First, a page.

Trailing No. 2 Syracuse by 12 at halftime Sunday at Madison Square Garden, St. John's had a choice. The Red Storm could accept a typical blowout loss to the Orange, or it could muster some courage, attack Jim Boeheim's signature 2-3 zone and maybe grow up a bit.
When freshman Rysheed Jordan was fouled beyond the arc and hit three foul shots to tie the score at 53, Red Storm fans had their answer and roared their approval.
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St. John's eventually took a two-point lead with 5:48 left as the decibel level climbed, but the Red Storm faltered down the stretch in a 68-63 loss amid a flood of mixed emotions.
"I was disappointed. We're on our home court and we've got the lead," said St. John's coach Steve Lavin, who lost to Syracuse for the fifth time in as many tries since taking over four years ago but by his closest margin ever.
But Lavin added, "To come from 12 down, we didn't go quietly into the night."
Actually, the Red Storm (6-3) trailed by 14 in the first half. "We were tentative," Lavin said. "It almost seemed like it was a deer in the headlights in the first half."
Lavin pulled Jordan aside at halftime and told him he didn't care about missed shots. "Let's be aggressive," Lavin said. "Let's be assertive."
Jordan hasn't been permitted to speak with the media this season while he adjusts to college basketball, but he spoke with his actions in the second half. He repeatedly drove inside against the zone to create shots for himself and teammates and to get to the foul line. The result was a 28-14 St. John's run for a 60-58 lead. He scored nine of his 13 points in that stretch.
"That's what we've been waiting for," Sir'Dominic Pointer said of Jordan. "That was his best game. He made free throws, he made shots, he looked to attack the rim."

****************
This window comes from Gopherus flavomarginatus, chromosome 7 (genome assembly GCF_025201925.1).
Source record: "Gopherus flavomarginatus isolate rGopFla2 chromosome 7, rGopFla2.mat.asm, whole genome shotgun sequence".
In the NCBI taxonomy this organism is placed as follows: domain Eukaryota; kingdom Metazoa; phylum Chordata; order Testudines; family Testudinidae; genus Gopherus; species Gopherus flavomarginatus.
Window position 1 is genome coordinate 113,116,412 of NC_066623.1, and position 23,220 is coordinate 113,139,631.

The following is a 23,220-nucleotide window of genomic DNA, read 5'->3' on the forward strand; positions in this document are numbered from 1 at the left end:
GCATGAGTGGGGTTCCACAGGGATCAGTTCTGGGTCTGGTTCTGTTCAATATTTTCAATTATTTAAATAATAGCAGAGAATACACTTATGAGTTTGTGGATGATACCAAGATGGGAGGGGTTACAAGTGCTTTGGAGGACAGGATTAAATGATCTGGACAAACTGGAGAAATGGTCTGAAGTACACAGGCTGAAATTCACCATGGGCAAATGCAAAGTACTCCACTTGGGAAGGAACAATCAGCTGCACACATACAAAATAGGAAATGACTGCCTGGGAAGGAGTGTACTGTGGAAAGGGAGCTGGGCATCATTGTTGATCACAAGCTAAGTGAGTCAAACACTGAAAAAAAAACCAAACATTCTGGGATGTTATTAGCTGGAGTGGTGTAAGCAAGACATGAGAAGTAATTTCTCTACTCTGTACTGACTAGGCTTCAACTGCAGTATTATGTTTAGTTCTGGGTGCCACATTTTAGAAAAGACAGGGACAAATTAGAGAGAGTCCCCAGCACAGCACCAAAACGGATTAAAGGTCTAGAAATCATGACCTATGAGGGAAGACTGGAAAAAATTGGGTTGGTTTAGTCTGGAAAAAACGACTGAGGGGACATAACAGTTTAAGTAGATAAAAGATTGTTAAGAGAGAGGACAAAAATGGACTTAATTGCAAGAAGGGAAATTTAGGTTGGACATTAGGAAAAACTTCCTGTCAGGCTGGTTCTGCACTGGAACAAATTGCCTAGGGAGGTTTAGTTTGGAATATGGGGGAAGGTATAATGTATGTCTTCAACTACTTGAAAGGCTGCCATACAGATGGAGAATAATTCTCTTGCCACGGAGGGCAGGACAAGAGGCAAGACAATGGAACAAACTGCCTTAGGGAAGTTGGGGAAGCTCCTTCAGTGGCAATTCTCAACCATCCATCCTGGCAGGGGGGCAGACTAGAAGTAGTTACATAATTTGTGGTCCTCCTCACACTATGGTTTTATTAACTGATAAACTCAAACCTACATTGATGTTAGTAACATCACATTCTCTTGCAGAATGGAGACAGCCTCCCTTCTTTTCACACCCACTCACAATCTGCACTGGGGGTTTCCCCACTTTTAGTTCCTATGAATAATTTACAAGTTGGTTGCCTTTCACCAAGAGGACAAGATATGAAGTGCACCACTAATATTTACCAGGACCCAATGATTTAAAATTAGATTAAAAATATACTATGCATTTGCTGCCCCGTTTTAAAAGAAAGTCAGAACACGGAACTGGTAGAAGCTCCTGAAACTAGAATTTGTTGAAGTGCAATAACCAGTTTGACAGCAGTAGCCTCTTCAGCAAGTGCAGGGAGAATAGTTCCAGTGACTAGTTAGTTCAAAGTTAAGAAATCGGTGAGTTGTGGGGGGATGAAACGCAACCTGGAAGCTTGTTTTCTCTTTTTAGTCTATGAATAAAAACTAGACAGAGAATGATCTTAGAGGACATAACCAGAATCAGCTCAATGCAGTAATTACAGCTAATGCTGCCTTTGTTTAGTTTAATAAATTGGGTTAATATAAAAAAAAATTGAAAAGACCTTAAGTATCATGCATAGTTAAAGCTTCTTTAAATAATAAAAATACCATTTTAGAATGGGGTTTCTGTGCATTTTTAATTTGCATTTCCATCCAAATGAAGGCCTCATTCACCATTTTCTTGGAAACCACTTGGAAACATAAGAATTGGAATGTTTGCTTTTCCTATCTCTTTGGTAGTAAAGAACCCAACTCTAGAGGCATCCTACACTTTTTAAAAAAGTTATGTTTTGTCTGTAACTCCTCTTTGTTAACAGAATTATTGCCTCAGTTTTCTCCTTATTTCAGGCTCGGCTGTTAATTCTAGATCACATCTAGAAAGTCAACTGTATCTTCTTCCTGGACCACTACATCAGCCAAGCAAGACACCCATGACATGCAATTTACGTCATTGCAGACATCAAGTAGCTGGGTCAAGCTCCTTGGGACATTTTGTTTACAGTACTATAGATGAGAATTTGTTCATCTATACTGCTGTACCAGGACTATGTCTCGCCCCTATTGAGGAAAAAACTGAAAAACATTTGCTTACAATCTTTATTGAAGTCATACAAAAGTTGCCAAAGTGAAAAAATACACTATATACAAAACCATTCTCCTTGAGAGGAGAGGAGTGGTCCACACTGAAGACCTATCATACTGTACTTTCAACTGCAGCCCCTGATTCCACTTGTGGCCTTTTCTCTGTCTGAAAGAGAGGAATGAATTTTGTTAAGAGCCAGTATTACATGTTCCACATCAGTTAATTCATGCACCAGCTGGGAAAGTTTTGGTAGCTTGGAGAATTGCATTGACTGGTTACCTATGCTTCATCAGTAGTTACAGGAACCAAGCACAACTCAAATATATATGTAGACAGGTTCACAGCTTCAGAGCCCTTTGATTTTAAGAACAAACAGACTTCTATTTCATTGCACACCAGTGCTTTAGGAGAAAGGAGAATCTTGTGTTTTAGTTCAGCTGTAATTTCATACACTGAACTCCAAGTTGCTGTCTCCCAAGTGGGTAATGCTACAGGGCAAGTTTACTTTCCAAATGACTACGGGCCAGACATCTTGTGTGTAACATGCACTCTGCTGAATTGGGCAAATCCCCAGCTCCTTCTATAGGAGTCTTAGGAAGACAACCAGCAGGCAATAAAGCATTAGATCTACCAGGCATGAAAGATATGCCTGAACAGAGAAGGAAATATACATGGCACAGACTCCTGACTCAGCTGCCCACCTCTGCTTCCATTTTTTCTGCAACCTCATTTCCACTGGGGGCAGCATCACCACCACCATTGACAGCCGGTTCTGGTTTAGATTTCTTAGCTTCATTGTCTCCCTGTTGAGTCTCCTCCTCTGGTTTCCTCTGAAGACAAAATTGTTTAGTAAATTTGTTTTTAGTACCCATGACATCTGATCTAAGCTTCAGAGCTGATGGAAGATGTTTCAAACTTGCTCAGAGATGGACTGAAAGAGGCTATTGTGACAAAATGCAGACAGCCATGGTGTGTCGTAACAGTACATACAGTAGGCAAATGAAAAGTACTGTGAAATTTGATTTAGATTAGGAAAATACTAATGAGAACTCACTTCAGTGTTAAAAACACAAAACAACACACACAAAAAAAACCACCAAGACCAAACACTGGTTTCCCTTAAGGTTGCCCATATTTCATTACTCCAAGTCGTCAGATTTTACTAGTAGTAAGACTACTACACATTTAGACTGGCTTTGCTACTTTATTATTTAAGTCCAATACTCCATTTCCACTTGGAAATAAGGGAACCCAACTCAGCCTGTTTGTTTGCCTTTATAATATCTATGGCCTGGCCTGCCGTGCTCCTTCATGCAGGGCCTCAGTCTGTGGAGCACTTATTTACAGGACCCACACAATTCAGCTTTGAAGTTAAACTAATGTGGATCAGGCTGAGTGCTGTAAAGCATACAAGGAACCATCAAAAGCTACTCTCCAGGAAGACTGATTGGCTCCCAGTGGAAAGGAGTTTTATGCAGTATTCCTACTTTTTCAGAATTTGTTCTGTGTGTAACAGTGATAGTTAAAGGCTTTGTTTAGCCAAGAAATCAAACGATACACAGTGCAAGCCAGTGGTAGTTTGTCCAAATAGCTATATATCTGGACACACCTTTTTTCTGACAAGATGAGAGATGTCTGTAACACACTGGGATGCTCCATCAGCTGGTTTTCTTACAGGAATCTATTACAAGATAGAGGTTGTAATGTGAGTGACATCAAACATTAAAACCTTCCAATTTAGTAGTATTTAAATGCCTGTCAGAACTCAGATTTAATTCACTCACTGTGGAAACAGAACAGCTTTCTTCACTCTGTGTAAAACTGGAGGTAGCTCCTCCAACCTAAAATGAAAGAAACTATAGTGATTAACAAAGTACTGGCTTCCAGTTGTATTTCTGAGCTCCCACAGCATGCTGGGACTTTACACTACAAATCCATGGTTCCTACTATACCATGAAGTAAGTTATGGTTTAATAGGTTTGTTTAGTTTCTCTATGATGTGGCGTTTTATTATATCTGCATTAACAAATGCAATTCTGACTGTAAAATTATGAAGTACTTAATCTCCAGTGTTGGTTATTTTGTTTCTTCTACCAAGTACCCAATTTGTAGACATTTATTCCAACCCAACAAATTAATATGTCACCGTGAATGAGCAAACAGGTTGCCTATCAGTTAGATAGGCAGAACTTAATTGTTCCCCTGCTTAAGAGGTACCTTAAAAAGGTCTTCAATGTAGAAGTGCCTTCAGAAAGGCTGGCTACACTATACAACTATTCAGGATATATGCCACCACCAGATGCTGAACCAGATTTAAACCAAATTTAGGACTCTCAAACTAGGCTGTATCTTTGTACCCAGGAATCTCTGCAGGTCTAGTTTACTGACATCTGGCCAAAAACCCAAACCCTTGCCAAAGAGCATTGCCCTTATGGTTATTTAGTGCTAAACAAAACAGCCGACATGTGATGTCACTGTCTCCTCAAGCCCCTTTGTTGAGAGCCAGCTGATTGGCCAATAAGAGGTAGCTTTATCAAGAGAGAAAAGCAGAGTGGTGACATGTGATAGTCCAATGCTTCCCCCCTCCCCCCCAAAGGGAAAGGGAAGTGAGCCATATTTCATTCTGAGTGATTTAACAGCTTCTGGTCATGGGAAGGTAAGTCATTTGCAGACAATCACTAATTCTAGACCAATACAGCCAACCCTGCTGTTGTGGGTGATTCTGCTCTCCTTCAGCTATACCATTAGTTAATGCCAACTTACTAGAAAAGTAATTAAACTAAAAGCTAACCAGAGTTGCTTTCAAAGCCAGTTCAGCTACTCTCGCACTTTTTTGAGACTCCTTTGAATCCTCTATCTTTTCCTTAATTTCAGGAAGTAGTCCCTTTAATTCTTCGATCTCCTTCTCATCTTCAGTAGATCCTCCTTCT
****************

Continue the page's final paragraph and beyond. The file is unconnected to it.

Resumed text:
Jordan also played well defensively against Syracuse freshman point guard Tyler Ennis, who had 21 points and six assists but was held to six points in the second half. Everything was clicking for St. John's, which also got 21 points and six rebounds from D'Angelo Harrison and 12 points and six rebounds from JaKarr Sampson. Harrison held the Orange's second-leading scorer, Trevor Cooney, without a point and to only three shots.
But after Syracuse regained a 62-60 lead on Ennis' layup, Sampson missed two free throws with a chance to tie the score with 3:12 left. "That's killing me," he said. "I feel like it turned the momentum."
It didn't end St. John's chances, but it typified the Red Storm in the final five-plus minutes. The Red Storm missed its final eight field-goal attempts, committed two turnovers and went 3-for-7 at the line.
Meanwhile, Syracuse star C.J. Fair, who had 21 points, hit back-to-back baseline jumpers to push the Orange lead to 66-61 and secure the win.
"He struggled in the second half, but we were going to go to him," Boeheim said. "He made the plays that had to be made."
St. John's didn't.
"In the second half, I thought for that 16 minutes, we were playing the best basketball we've played this year," Lavin said. "In the last four minutes, we had a flurry of missed free throws, multiple turnovers and a number of bad shots. That's where Syracuse separates."
But not by as much as usual against St. John's.